If, what he means, is that his import as an author, and his ability to forge the mythos of his travels, is a function of (rather than an anomaly within) capitalism, then it’s a pretty stock bootstrap myth scenario, but more likely, he’s also describing the culture and ubiquity of temporary work at the time, something that even was apparent then, was not a longterm viable employment culture, but highly conducive to favoring employers at the expense of employees (we now, in 2020, have an entire economy of gig workers, contractors, and even in full-time employment, not full-time benefits and pay). I won’t say Kerouac doesn’t care about these things, or holds a bias (because I don’t know), but his suggestion is basically that he does not consider things like midcentury urban industrialization (where Jim Crow-era labor practices like convict leasing really took rise, etc.) and how the burgeoning civil rights movement was also essentially a labor movement for the Black community as well— is this economy Kerouac described supposed to be beneficial to them? His experience of capitalism is powered by their experience of capitalism, which the latter is hidden by the former, a black box consumable experience, for the sake of the prevailing economic system’s longevity.
My suggestion isn’t that being a conservative is, in and of itself, incorrect, but in this scenario it is not only reductive and reactionary, exclusive of critical points of fact not weighed in these types of pronouncements, but also indicative of the void left by the seemingly absent resistance to such imbalance we’ve seen play out historically (the US had labor movements, but these are often blockaded by what normally might be a sympathetic working public writ large, the economic frustrations of a series of intersectional concerns and intensifiers, for example). If what he says of capitalism is true, then Kerouac, as he puts it in The Dharma Bums, an underculture of marginalized Americans living nomadically out of survivalist necessity that speaks a “language” he had to be taught to speak, exists as a result of capitalism.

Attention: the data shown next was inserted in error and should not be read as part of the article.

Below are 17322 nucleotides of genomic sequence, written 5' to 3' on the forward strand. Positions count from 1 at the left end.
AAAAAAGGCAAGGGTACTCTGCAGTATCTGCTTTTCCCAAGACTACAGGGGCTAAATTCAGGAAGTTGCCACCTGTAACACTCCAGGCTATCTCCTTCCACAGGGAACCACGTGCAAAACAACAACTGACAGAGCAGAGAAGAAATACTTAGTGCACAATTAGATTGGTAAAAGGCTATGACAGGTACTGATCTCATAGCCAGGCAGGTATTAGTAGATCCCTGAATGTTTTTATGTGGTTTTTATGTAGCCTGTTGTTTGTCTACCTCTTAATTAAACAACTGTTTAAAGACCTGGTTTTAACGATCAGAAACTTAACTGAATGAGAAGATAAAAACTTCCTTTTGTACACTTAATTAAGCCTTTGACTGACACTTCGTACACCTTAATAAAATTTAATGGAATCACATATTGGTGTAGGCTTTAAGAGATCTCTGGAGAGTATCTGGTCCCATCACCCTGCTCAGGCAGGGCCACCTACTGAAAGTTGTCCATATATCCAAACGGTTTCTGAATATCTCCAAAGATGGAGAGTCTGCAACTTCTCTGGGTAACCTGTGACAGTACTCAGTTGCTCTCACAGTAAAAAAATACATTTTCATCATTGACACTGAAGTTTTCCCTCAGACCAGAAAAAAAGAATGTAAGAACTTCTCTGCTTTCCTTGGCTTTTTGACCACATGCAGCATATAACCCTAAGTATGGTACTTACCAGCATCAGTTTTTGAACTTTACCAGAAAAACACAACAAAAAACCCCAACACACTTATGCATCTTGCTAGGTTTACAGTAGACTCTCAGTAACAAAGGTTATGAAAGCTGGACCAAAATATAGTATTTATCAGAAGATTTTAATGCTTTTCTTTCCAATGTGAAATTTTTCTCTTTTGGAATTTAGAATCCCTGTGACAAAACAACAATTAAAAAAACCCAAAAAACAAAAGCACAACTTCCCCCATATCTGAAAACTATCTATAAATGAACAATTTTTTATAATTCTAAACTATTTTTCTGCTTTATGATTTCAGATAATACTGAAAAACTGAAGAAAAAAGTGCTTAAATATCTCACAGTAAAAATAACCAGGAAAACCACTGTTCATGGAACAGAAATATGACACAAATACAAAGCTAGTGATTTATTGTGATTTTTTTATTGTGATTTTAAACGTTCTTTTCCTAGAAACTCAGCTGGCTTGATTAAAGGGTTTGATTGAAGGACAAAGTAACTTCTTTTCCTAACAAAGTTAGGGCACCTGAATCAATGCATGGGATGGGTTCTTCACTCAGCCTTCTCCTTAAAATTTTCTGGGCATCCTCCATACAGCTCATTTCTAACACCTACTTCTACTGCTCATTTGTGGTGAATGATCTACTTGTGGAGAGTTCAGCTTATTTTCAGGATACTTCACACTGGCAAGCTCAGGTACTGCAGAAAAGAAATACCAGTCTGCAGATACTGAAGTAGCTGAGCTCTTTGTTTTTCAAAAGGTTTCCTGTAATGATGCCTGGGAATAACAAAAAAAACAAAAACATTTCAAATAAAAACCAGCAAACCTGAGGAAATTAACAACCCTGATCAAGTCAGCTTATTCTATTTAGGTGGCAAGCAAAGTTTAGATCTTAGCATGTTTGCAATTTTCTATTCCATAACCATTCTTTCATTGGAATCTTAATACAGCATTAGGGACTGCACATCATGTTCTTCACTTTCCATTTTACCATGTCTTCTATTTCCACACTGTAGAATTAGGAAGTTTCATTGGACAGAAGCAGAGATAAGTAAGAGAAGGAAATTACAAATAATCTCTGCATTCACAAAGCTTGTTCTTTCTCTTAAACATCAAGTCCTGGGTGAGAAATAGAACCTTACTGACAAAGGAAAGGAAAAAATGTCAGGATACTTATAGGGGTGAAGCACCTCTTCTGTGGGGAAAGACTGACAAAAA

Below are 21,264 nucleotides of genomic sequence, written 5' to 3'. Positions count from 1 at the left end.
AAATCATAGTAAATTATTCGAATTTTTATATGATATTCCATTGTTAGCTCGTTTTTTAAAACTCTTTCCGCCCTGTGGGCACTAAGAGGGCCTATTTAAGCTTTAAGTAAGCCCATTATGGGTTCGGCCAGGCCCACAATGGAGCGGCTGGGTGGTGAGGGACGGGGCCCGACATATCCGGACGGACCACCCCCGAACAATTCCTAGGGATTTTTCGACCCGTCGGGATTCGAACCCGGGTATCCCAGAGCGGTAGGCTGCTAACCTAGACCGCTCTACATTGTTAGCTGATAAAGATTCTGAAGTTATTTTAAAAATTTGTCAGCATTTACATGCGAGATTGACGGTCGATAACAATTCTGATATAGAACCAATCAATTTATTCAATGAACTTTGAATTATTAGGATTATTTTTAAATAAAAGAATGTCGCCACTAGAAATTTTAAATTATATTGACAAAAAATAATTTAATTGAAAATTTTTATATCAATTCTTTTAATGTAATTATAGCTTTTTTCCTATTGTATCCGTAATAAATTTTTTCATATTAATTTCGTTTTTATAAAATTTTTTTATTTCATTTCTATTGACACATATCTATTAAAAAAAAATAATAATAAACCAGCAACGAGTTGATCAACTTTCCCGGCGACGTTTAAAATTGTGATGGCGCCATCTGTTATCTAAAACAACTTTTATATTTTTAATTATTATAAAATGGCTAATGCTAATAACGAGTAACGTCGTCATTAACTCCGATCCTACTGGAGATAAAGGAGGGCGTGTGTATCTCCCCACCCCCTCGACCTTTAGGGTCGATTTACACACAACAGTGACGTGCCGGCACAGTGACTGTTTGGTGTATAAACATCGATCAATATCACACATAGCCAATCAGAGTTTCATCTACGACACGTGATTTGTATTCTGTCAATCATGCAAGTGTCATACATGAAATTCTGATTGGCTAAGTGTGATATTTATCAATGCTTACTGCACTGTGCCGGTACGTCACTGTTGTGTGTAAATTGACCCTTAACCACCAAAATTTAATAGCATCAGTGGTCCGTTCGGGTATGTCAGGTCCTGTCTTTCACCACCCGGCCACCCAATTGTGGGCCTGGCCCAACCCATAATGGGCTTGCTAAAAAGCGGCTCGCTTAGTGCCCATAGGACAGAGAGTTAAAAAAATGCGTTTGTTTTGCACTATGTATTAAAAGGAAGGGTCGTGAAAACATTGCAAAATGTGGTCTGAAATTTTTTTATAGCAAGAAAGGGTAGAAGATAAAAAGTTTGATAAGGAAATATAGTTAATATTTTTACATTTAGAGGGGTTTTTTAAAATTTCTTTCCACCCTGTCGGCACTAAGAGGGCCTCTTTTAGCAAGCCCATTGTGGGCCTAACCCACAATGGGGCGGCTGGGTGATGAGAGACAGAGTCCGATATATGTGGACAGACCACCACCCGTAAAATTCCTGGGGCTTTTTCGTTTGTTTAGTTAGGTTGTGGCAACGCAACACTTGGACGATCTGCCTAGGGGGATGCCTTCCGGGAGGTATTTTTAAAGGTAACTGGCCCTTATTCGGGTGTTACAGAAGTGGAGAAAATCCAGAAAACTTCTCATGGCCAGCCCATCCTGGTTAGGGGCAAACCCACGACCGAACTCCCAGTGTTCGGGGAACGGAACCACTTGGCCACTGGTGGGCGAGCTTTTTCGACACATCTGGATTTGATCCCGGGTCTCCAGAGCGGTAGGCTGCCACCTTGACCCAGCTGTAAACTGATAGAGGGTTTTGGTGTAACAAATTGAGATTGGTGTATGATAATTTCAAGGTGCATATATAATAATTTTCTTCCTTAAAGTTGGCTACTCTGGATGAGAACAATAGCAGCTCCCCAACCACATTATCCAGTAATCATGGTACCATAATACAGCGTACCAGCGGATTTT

He is asking you to be thankful for the existence of a marginalized class of migrant laborers and nomadic survivalists not able to survive in the cities in the post-War century.